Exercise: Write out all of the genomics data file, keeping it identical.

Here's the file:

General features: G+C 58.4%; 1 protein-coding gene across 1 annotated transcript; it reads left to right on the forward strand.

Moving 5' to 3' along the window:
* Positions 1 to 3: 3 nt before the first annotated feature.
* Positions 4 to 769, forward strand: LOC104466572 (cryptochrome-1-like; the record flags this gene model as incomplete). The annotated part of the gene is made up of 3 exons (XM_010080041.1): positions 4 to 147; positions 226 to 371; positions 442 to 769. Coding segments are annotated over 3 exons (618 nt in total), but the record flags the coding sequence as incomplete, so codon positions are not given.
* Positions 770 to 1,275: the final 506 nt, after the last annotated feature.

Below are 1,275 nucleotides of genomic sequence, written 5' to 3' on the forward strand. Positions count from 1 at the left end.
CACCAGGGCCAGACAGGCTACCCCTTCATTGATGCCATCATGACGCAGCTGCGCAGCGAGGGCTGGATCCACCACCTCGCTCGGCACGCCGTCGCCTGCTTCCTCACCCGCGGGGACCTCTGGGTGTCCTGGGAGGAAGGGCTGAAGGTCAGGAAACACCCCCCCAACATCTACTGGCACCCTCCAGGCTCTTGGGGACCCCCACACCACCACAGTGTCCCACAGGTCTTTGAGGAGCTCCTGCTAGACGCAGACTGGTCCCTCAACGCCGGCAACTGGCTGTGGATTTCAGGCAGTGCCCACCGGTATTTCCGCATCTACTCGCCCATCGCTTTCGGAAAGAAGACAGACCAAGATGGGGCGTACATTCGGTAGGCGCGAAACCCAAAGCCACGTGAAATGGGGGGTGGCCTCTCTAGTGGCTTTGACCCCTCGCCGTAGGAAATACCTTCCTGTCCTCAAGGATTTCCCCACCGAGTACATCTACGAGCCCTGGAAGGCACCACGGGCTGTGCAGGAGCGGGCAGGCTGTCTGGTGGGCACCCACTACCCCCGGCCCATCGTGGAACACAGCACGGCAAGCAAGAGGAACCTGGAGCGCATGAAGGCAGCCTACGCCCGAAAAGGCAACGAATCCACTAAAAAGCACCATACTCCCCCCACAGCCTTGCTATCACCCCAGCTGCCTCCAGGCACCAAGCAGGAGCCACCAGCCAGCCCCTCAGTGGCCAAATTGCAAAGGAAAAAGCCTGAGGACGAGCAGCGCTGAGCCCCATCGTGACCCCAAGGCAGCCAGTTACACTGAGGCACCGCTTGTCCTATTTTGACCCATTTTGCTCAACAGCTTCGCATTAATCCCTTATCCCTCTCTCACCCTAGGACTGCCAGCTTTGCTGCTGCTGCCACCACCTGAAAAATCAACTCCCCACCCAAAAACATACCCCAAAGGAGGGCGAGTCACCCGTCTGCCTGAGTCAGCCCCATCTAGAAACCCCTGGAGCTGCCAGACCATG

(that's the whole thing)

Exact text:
General features: G+C 58.4%; 1 protein-coding gene across 1 annotated transcript; it reads left to right on the forward strand.

Moving 5' to 3' along the window:
* Positions 1 to 3: 3 nt before the first annotated feature.
* Positions 4 to 769, forward strand: LOC104466572 (cryptochrome-1-like; the record flags this gene model as incomplete). The annotated part of the gene is made up of 3 exons (XM_010080041.1): positions 4 to 147; positions 226 to 371; positions 442 to 769. Coding segments are annotated over 3 exons (618 nt in total), but the record flags the coding sequence as incomplete, so codon positions are not given.
* Positions 770 to 1,275: the final 506 nt, after the last annotated feature.

Below are 1,275 nucleotides of genomic sequence, written 5' to 3' on the forward strand. Positions count from 1 at the left end.
CACCAGGGCCAGACAGGCTACCCCTTCATTGATGCCATCATGACGCAGCTGCGCAGCGAGGGCTGGATCCACCACCTCGCTCGGCACGCCGTCGCCTGCTTCCTCACCCGCGGGGACCTCTGGGTGTCCTGGGAGGAAGGGCTGAAGGTCAGGAAACACCCCCCCAACATCTACTGGCACCCTCCAGGCTCTTGGGGACCCCCACACCACCACAGTGTCCCACAGGTCTTTGAGGAGCTCCTGCTAGACGCAGACTGGTCCCTCAACGCCGGCAACTGGCTGTGGATTTCAGGCAGTGCCCACCGGTATTTCCGCATCTACTCGCCCATCGCTTTCGGAAAGAAGACAGACCAAGATGGGGCGTACATTCGGTAGGCGCGAAACCCAAAGCCACGTGAAATGGGGGGTGGCCTCTCTAGTGGCTTTGACCCCTCGCCGTAGGAAATACCTTCCTGTCCTCAAGGATTTCCCCACCGAGTACATCTACGAGCCCTGGAAGGCACCACGGGCTGTGCAGGAGCGGGCAGGCTGTCTGGTGGGCACCCACTACCCCCGGCCCATCGTGGAACACAGCACGGCAAGCAAGAGGAACCTGGAGCGCATGAAGGCAGCCTACGCCCGAAAAGGCAACGAATCCACTAAAAAGCACCATACTCCCCCCACAGCCTTGCTATCACCCCAGCTGCCTCCAGGCACCAAGCAGGAGCCACCAGCCAGCCCCTCAGTGGCCAAATTGCAAAGGAAAAAGCCTGAGGACGAGCAGCGCTGAGCCCCATCGTGACCCCAAGGCAGCCAGTTACACTGAGGCACCGCTTGTCCTATTTTGACCCATTTTGCTCAACAGCTTCGCATTAATCCCTTATCCCTCTCTCACCCTAGGACTGCCAGCTTTGCTGCTGCTGCCACCACCTGAAAAATCAACTCCCCACCCAAAAACATACCCCAAAGGAGGGCGAGTCACCCGTCTGCCTGAGTCAGCCCCATCTAGAAACCCCTGGAGCTGCCAGACCATG